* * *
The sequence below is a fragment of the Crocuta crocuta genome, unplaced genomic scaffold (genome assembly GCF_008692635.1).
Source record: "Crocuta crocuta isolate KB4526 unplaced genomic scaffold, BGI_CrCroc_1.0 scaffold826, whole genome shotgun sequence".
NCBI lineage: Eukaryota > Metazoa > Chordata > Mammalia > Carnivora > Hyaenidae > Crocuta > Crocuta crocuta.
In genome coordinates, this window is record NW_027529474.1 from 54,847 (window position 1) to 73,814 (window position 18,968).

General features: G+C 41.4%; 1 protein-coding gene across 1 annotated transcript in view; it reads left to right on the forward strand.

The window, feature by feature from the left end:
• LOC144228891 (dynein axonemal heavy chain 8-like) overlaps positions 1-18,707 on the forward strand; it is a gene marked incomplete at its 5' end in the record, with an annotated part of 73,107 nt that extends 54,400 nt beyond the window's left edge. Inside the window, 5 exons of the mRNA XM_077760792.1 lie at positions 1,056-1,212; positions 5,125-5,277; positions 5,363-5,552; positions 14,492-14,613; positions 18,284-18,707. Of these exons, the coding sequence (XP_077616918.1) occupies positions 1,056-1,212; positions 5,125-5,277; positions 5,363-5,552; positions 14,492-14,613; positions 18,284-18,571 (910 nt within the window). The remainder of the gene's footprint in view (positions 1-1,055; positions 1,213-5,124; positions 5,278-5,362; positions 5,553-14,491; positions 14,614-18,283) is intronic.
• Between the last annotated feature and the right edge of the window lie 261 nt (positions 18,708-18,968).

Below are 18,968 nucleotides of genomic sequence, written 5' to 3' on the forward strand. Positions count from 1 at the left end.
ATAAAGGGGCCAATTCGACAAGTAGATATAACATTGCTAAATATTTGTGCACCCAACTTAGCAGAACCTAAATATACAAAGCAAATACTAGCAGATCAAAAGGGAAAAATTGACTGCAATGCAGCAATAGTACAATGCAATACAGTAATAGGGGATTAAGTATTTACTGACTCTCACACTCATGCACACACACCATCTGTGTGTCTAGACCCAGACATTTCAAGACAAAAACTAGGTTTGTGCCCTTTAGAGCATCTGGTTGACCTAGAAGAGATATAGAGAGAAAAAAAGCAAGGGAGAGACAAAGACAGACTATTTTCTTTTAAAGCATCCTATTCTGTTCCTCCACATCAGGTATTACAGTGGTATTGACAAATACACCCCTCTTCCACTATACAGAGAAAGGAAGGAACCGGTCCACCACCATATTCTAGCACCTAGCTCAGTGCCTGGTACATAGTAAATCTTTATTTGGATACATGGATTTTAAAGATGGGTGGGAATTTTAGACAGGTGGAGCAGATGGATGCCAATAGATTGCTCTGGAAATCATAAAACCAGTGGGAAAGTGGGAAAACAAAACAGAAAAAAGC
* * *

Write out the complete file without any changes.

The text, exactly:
The sequence below is a fragment of the Crocuta crocuta genome, unplaced genomic scaffold (genome assembly GCF_008692635.1).
Source record: "Crocuta crocuta isolate KB4526 unplaced genomic scaffold, BGI_CrCroc_1.0 scaffold826, whole genome shotgun sequence".
NCBI lineage: Eukaryota > Metazoa > Chordata > Mammalia > Carnivora > Hyaenidae > Crocuta > Crocuta crocuta.
In genome coordinates, this window is record NW_027529474.1 from 54,847 (window position 1) to 73,814 (window position 18,968).

General features: G+C 41.4%; 1 protein-coding gene across 1 annotated transcript in view; it reads left to right on the forward strand.

The window, feature by feature from the left end:
• LOC144228891 (dynein axonemal heavy chain 8-like) overlaps positions 1-18,707 on the forward strand; it is a gene marked incomplete at its 5' end in the record, with an annotated part of 73,107 nt that extends 54,400 nt beyond the window's left edge. Inside the window, 5 exons of the mRNA XM_077760792.1 lie at positions 1,056-1,212; positions 5,125-5,277; positions 5,363-5,552; positions 14,492-14,613; positions 18,284-18,707. Of these exons, the coding sequence (XP_077616918.1) occupies positions 1,056-1,212; positions 5,125-5,277; positions 5,363-5,552; positions 14,492-14,613; positions 18,284-18,571 (910 nt within the window). The remainder of the gene's footprint in view (positions 1-1,055; positions 1,213-5,124; positions 5,278-5,362; positions 5,553-14,491; positions 14,614-18,283) is intronic.
• Between the last annotated feature and the right edge of the window lie 261 nt (positions 18,708-18,968).

Below are 18,968 nucleotides of genomic sequence, written 5' to 3' on the forward strand. Positions count from 1 at the left end.
ATAAAGGGGCCAATTCGACAAGTAGATATAACATTGCTAAATATTTGTGCACCCAACTTAGCAGAACCTAAATATACAAAGCAAATACTAGCAGATCAAAAGGGAAAAATTGACTGCAATGCAGCAATAGTACAATGCAATACAGTAATAGGGGATTAAGTATTTACTGACTCTCACACTCATGCACACACACCATCTGTGTGTCTAGACCCAGACATTTCAAGACAAAAACTAGGTTTGTGCCCTTTAGAGCATCTGGTTGACCTAGAAGAGATATAGAGAGAAAAAAAGCAAGGGAGAGACAAAGACAGACTATTTTCTTTTAAAGCATCCTATTCTGTTCCTCCACATCAGGTATTACAGTGGTATTGACAAATACACCCCTCTTCCACTATACAGAGAAAGGAAGGAACCGGTCCACCACCATATTCTAGCACCTAGCTCAGTGCCTGGTACATAGTAAATCTTTATTTGGATACATGGATTTTAAAGATGGGTGGGAATTTTAGACAGGTGGAGCAGATGGATGCCAATAGATTGCTCTGGAAATCATAAAACCAGTGGGAAAGTGGGAAAACAAAACAGAAAAAAGC